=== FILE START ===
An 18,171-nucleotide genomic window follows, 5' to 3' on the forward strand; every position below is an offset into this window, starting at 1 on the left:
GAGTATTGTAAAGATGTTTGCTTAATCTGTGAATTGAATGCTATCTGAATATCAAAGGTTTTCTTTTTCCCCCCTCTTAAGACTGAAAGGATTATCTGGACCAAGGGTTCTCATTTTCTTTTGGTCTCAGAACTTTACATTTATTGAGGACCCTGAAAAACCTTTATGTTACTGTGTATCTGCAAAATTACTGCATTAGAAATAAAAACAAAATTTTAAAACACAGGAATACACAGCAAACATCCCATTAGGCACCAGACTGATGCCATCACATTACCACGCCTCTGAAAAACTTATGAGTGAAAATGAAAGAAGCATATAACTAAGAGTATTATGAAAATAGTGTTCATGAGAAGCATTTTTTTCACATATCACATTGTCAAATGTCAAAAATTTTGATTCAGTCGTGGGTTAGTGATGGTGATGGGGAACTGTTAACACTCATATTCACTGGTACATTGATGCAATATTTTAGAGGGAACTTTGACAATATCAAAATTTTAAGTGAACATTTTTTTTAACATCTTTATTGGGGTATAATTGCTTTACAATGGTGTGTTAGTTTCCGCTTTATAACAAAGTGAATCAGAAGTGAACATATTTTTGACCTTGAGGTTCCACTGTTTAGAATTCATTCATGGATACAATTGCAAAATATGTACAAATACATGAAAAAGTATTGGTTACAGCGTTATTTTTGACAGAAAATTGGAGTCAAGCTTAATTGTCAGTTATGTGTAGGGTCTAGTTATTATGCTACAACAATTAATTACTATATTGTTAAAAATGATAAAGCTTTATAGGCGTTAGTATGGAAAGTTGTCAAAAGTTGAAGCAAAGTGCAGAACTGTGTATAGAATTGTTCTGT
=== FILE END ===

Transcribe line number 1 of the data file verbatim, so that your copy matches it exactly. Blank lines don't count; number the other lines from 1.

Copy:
An 18,171-nucleotide genomic window follows, 5' to 3' on the forward strand; every position below is an offset into this window, starting at 1 on the left: